I've gotta say, realizing that fair-isle doesn't have to be so complicated opens up a whole new world for me. The cardigan, even with the fair-isle, is an extremely basic pattern. Why didn't I try this a long time ago? The possibilities are endless. But before I get too cocky, a week or so ago, I stumbled across the blog of a knitwear designer, Eunny Jang, who deserves all of our praise and adoration. If you have a moment, check out her blog, called See Eunny Knit! She is incredible, and certainly puts me in my place as an admiring amateur. Her site includes works-in-progress, past projects, patterns (for free and for sale) and very well done tutorials. Eunny, you are my new hero.
On Tuesday, I mailed off my portfolio for Level 1 of the Knitting Guild's Master Hand Knitting program. I await their judgment. Once received, the portfolio will be sent to several expert knitters to look at and critique. They will then ship it back to me and have me redo anything that isn't quite right. I sent a cover letter indicating that I'm left-handed and therefore knit "backwards" from most knitters. I wonder if they'll be able to tell.
I apologize for the poor quality of the photos, but I wanted to give you some idea of what went into completing level 1, and I am not the expert photographer in the family. These pictures were taken with inadequate lighting, and by the time Drew realized what I had done, I'd already packed up the box and mailed it off. So, no photo redos. Anyways, the program dictated that I complete 16 swatches. Each swatch is meant to show competency in one or more skills, including ribbing, increasing, decreasing, cables, joining yarn, etc. I also completed 14 questions pertaining to the skills learned knitting the swatches, plus a short report on blocking, and detailed knitting directions for a cable pattern of my choice (see single swatch picture).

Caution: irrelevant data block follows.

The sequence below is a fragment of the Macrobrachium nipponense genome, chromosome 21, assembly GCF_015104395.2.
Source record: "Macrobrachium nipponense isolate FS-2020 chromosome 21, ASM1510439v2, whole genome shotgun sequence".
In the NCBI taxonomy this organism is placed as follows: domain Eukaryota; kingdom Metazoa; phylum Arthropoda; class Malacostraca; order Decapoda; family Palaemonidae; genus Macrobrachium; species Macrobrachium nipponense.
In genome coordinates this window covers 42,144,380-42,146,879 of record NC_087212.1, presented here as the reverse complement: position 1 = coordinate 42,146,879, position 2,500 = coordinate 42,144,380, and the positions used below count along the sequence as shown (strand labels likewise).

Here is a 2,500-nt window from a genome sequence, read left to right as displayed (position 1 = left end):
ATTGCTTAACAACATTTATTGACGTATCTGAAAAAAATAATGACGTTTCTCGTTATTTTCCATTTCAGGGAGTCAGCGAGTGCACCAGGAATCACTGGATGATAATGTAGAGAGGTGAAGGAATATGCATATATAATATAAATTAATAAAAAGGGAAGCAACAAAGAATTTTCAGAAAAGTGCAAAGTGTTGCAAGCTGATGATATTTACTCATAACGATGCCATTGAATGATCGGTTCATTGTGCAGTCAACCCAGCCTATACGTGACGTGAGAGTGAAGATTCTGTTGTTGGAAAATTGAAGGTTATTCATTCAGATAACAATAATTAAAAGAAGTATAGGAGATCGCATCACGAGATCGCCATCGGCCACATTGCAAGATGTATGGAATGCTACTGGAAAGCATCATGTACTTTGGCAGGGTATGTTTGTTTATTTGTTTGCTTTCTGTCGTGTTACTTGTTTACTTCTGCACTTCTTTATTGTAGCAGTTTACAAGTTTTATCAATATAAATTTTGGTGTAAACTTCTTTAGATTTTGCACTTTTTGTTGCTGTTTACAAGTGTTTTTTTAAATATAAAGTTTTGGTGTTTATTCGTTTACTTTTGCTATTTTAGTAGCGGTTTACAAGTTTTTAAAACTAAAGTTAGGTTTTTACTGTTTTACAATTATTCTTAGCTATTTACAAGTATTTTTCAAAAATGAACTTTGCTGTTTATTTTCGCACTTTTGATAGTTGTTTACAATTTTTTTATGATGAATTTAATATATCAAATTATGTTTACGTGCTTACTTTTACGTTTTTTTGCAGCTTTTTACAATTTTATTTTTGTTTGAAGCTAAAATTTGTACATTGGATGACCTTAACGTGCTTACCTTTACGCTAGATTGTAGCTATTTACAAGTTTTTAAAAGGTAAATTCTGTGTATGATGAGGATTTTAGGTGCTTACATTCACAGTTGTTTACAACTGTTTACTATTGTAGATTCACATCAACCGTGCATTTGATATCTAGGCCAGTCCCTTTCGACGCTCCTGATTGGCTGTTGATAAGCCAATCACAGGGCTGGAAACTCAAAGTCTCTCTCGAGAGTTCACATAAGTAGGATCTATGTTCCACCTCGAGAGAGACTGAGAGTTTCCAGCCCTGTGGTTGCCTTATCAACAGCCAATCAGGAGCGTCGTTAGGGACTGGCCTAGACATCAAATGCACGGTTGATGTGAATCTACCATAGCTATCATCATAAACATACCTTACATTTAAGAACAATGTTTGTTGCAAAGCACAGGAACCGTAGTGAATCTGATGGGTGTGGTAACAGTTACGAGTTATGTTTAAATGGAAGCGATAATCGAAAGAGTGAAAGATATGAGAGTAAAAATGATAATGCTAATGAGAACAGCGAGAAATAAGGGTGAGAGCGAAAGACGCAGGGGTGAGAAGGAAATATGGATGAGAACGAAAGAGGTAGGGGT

This all took longer than I anticipated, partly because I procrastinated, partly because each answer needed to be referenced. Well, mostly because I procrastinated. I'll have to wait a number of weeks now to see how I faired. Wish me luck!
Last month marked a 3 year anniversary between me and my knitting obsession. I originally learned to knit while in grad school for Library Science as a way to control stress. Now that I'm out of school and have a real grown-up job as a librarian, I still use it for this purpose and consider it a form of meditation.